Five a.m. and it’s mayhem in the Islamabad airport. Melancholy and excitement fight for attention. I am going back to northern Pakistan, my second home. I have been there so many times over the last 15 years, I have stopped counting the trips. Everything about this region has woken me up to the world, shaped me into a different person, more than any other place I have been to. The mountains are gigantic and treacherous, the people warm and touching.
The plane takes flight and we are off to the north, to the mountains. I sweet talk my way into the cockpit, chatting about camera equipment with the pilots while we graze by Nanga Parbat, which stands at over 26,000 feet. Suddenly, I recognize it—the wide valley with the sand dunes, below the high peaks, the town of Skardu in the distance.
It seems like yesterday I first lived here. 1999. I was just out of photography school, involved in a trekking company and trying to take meaningful pictures while working for an NGO. I see friends from way back then in the bazaar and hug them. Drinking chai after chai, we reunite. It’s like riding a bike—impossible to forget.
Eight hours in a jeep ride and we are in the Hunza valley. In the late 90’s, it was a hot destination for American and European trekkers. But September 11 pretty much eradicated tourism from this blessed land. Imagine high snowy peaks in the summer with lush green valleys below, endless fruit orchards, and a people whose hospitality is second nature. Yes, I mean blessed.
I am in the village of Hussaini. It’s winter. The icy Hunza River snakes its way slowly to a gigantic amphitheater of rock and gravel. Shades of gray are everywhere. It’s the color we wanted for that part of the assignment: a balance to the aquamarine waters of Borneo, the lush green of the Bolivian jungle, the ice blue of Greenland’s frozen tundra, the crimson red of the Kyrgyz costumes. Tupopdan, the “sun-drenched mountain,” edges its teeth to the sky. It’s Wakhi country, and I speak the local language. I feel right at home. Women come down to the river to bring water, hiking the steep path back up to the village. Some are back from fetching wood across the river. No wood, no cooking…I should check this out.
When I ask, the two women laugh out loud. “You want to join us? It’s so windy today! Ok, let’s get going then!” I am on a wood gathering mission with women that must be my grandmother’s age—Zamrad Begum and Nasib Sultan. This is going to be a workout alright—and these two are fit as hell! For 15 minutes, we walk atop the wide, dry riverbed, alongside the skeleton of a suspended bridge usually used in summer, when the melting glaciers turn the river into a swollen beast.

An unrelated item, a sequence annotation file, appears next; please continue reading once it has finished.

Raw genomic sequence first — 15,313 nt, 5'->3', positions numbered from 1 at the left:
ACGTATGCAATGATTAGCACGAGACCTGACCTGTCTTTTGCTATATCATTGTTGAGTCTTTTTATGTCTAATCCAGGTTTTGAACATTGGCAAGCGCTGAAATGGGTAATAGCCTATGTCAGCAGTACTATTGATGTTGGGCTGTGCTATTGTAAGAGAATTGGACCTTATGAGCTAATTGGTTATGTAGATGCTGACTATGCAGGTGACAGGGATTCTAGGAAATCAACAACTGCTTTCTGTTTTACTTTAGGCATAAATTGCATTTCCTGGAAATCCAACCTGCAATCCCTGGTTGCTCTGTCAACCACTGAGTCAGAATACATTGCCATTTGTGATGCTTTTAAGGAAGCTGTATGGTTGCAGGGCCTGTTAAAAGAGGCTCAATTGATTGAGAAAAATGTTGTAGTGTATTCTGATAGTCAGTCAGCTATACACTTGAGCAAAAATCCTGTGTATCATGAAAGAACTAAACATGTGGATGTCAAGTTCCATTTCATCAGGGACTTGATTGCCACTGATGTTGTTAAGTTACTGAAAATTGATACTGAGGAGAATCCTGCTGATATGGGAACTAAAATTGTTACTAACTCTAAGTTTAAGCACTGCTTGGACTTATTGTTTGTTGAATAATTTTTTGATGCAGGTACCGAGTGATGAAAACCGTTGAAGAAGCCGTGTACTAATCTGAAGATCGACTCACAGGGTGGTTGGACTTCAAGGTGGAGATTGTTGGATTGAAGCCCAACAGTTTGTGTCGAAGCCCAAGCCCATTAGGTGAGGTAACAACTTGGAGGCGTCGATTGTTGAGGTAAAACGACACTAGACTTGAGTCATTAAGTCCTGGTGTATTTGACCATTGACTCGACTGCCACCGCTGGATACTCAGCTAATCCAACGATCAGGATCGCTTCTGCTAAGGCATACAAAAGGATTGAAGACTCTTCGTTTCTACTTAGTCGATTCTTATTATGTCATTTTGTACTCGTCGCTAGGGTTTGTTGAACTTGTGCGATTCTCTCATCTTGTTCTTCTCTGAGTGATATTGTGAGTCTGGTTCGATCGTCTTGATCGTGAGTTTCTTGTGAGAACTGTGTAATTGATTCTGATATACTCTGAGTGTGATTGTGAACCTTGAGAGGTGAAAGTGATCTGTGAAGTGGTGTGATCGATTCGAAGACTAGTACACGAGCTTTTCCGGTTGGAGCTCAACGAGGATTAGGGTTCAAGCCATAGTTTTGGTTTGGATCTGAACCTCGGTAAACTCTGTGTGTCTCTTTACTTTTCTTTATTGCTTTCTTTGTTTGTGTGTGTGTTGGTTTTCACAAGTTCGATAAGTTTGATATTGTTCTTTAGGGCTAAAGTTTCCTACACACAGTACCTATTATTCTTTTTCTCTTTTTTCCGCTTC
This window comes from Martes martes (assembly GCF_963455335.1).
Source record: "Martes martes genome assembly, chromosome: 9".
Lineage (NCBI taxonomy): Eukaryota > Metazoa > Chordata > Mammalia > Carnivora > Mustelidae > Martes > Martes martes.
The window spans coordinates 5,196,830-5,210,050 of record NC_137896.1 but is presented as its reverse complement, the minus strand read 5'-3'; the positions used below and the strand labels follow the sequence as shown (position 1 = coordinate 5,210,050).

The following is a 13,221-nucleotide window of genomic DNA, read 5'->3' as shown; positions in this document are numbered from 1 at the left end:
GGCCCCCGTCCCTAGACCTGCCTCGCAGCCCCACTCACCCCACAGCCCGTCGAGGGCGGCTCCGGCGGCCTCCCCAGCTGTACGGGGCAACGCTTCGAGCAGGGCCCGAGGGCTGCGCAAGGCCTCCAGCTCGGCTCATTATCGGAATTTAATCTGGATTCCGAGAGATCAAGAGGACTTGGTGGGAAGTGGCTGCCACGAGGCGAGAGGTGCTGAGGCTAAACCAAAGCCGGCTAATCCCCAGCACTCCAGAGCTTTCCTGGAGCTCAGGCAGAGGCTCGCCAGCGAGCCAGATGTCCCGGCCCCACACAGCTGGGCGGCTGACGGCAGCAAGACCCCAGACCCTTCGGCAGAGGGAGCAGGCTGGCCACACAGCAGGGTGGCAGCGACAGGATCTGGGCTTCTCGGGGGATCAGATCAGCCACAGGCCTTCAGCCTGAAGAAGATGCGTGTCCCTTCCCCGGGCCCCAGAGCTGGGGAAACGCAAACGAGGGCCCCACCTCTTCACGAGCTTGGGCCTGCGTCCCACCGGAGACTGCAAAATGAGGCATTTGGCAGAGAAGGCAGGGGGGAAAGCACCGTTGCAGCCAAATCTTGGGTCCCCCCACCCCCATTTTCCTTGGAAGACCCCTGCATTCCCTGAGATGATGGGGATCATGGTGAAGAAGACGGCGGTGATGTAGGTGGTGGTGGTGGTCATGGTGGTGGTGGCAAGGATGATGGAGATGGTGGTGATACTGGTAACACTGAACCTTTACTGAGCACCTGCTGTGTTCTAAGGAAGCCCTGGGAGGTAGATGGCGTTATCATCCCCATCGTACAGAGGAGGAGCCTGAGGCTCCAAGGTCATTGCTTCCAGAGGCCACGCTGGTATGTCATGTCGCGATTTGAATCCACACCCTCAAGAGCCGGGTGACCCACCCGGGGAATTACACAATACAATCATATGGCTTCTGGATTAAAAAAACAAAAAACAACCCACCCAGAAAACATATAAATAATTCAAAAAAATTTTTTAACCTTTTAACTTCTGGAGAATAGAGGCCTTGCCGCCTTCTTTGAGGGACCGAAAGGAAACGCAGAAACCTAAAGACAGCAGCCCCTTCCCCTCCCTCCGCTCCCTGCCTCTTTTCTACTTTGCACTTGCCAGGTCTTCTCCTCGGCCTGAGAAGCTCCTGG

Last year, a gigantic landslide blocked the river down below, forming a lake that swallowed the bridge and the roads. “The lake cut us off from the rest of the world really. No food trucks could come up to us. But we are mostly self-sufficient, so that was ok. The real problem was getting to schools and hospitals.”
We climb up to the other side reaching Zor Abad, a quiet orchard in its winter slumber. There are sea buckthorn bushes around, ready to be cut, but Zamrad explains the rotational system: “You can’t cut here, this needs to rest for a year. Let’s get higher. Come on my brother!”
A couple of chukar birds cackle away above us. Nasib spits in her hand and grabs her axe, swinging at the thorny brush while talking in Wakhi. “There it is, nice wood for my home! That’s some nice wood for my home!” Zamrad grabs the thorny branches with her bare hands and piles them up high, tying them with a rope. Nasib laughs, “Dear Zamrad, such a beautiful thing you are doing, a nice bundle, a real jewel, like a bead of your necklace!” Another 30 minutes of hard work, they run down the mountain, loaded with wood, meeting up with other women, daughters and granddaughters. All the way home they chat between bouts of laughter, making fun of the village men, singing songs about “Bulbul”, the famous nightingale. I puff along behind, eating their dust.
By now, I am famished. My stomach tells me to follow this gang of women into the village. A man greets me and joins our crowd. He is in his early 40’s and just too cool for school, a local hipster it seems: blue jeans, moccasins, a down jacket, Ray Bans, and a row of blinding white teeth directly out of a Colgate commercial. “My name is Sher Aziz, I am the religious leader here. The women are asking if you are hungry,” he says. “Please be kind enough to join us. Let’s have chai and eat!”
That’s one thing I haven’t been worried about: getting invited into people’s homes. A dusty trail leads us through agricultural fields. Everything is at rest, waiting for spring. “Next week, we will start to put manure”, Sher Aziz goes on. We follow frozen irrigation channels. “Our ancestors! They did all this—leveled the fields, removed the stones, built these walls. And water … they channeled it all the way up from that glacier, no machines! It’s hard work but we live to be old and happy.”
We walk into Zamrad’s home, passing a sleepy donkey. People gather around the dildung, the central fireplace, and I am asked to sit by the loop raj, the honorific place near the fire, away from the door. Fading light falls gently on the women from an opening in the roof. With the rasp of a match striking and a couple of gentle blows, the first flames light up the house.
“See, fire is where it all starts, it’s the way to the stomach.” Zamrad sits on the floor, next to me. “In this season, we eat a lot of shhikerkutz hoi (potatoes mixed with fenugreek.) And no meal goes without chapati, our daily bread.”
“And where do all these vegetables come from?” I ask. Zamrad points to a side of the house. “Behind that wall, from our field, where else?” I’ve heard it said the enemy of food is miles. Here, proximity is the key to survival.